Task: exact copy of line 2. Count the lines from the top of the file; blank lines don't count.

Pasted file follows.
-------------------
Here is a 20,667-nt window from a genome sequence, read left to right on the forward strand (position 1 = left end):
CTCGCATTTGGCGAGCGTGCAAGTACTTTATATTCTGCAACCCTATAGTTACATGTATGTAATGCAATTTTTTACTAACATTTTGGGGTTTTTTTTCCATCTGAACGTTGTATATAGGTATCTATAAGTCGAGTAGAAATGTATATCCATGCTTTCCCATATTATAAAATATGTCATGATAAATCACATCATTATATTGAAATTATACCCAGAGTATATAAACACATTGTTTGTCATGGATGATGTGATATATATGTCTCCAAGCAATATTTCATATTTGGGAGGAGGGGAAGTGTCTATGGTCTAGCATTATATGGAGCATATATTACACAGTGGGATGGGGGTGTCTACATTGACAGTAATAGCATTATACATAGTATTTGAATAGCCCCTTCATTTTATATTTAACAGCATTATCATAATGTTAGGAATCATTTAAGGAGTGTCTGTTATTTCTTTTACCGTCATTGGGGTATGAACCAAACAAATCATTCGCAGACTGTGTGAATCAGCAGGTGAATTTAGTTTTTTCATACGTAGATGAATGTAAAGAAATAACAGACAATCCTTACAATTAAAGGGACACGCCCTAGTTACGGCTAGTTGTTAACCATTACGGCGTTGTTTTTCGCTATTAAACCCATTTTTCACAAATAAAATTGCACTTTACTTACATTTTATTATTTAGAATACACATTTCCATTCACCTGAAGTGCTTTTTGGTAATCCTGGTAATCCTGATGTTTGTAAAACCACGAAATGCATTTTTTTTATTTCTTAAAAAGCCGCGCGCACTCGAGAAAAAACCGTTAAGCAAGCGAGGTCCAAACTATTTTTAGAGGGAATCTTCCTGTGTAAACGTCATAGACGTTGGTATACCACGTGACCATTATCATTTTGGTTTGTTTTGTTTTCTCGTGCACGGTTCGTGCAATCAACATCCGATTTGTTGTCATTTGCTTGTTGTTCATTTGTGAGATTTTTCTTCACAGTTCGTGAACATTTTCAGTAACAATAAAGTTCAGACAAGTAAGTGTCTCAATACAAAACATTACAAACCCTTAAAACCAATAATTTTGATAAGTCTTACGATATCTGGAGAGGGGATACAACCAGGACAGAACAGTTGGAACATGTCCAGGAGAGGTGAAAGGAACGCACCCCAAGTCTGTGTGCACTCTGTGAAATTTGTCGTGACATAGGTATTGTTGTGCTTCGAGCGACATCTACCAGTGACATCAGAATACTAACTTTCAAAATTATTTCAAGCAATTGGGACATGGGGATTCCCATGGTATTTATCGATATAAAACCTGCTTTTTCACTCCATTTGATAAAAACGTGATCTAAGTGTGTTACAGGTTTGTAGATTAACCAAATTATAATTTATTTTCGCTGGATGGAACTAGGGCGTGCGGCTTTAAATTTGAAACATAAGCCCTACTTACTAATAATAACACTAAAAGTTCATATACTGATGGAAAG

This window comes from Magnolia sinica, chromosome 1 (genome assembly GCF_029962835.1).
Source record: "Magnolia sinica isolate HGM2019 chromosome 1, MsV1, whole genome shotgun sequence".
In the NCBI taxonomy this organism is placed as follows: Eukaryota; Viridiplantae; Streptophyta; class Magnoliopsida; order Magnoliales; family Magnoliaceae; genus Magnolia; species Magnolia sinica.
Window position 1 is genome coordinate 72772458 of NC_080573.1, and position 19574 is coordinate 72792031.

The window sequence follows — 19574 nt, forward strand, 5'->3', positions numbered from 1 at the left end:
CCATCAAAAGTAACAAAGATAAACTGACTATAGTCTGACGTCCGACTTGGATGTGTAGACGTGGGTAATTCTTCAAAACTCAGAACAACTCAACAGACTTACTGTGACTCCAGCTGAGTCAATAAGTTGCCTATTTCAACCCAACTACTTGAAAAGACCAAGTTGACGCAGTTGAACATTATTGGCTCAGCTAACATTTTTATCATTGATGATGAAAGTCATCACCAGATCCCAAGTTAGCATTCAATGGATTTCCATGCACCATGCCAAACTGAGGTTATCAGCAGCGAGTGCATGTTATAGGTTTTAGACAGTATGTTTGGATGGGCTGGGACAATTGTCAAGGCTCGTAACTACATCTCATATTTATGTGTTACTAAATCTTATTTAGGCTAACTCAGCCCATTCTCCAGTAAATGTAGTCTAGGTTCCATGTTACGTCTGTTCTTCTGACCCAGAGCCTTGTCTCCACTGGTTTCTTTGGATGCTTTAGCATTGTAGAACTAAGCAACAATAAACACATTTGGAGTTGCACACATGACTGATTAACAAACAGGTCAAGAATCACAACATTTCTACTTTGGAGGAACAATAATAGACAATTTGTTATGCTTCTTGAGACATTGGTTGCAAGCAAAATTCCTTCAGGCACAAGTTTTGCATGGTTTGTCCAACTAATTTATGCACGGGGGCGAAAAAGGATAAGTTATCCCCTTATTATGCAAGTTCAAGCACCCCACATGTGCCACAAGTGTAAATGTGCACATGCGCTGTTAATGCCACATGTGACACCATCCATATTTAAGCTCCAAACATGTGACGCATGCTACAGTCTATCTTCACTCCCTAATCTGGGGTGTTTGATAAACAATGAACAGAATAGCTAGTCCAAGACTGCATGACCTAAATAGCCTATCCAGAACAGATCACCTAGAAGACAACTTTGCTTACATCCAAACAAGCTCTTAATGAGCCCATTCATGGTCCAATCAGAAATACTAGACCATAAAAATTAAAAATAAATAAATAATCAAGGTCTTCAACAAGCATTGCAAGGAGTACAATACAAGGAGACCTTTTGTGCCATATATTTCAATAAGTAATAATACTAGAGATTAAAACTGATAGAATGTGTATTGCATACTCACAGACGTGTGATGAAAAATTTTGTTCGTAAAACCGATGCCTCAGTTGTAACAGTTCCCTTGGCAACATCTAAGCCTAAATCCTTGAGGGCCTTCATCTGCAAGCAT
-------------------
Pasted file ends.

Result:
CTCGCATTTGGCGAGCGTGCAAGTACTTTATATTCTGCAACCCTATAGTTACATGTATGTAATGCAATTTTTTACTAACATTTTGGGGTTTTTTTTCCATCTGAACGTTGTATATAGGTATCTATAAGTCGAGTAGAAATGTATATCCATGCTTTCCCATATTATAAAATATGTCATGATAAATCACATCATTATATTGAAATTATACCCAGAGTATATAAACACATTGTTTGTCATGGATGATGTGATATATATGTCTCCAAGCAATATTTCATATTTGGGAGGAGGGGAAGTGTCTATGGTCTAGCATTATATGGAGCATATATTACACAGTGGGATGGGGGTGTCTACATTGACAGTAATAGCATTATACATAGTATTTGAATAGCCCCTTCATTTTATATTTAACAGCATTATCATAATGTTAGGAATCATTTAAGGAGTGTCTGTTATTTCTTTTACCGTCATTGGGGTATGAACCAAACAAATCATTCGCAGACTGTGTGAATCAGCAGGTGAATTTAGTTTTTTCATACGTAGATGAATGTAAAGAAATAACAGACAATCCTTACAATTAAAGGGACACGCCCTAGTTACGGCTAGTTGTTAACCATTACGGCGTTGTTTTTCGCTATTAAACCCATTTTTCACAAATAAAATTGCACTTTACTTACATTTTATTATTTAGAATACACATTTCCATTCACCTGAAGTGCTTTTTGGTAATCCTGGTAATCCTGATGTTTGTAAAACCACGAAATGCATTTTTTTTATTTCTTAAAAAGCCGCGCGCACTCGAGAAAAAACCGTTAAGCAAGCGAGGTCCAAACTATTTTTAGAGGGAATCTTCCTGTGTAAACGTCATAGACGTTGGTATACCACGTGACCATTATCATTTTGGTTTGTTTTGTTTTCTCGTGCACGGTTCGTGCAATCAACATCCGATTTGTTGTCATTTGCTTGTTGTTCATTTGTGAGATTTTTCTTCACAGTTCGTGAACATTTTCAGTAACAATAAAGTTCAGACAAGTAAGTGTCTCAATACAAAACATTACAAACCCTTAAAACCAATAATTTTGATAAGTCTTACGATATCTGGAGAGGGGATACAACCAGGACAGAACAGTTGGAACATGTCCAGGAGAGGTGAAAGGAACGCACCCCAAGTCTGTGTGCACTCTGTGAAATTTGTCGTGACATAGGTATTGTTGTGCTTCGAGCGACATCTACCAGTGACATCAGAATACTAACTTTCAAAATTATTTCAAGCAATTGGGACATGGGGATTCCCATGGTATTTATCGATATAAAACCTGCTTTTTCACTCCATTTGATAAAAACGTGATCTAAGTGTGTTACAGGTTTGTAGATTAACCAAATTATAATTTATTTTCGCTGGATGGAACTAGGGCGTGCGGCTTTAAATTTGAAACATAAGCCCTACTTACTAATAATAACACTAAAAGTTCATATACTGATGGAAAG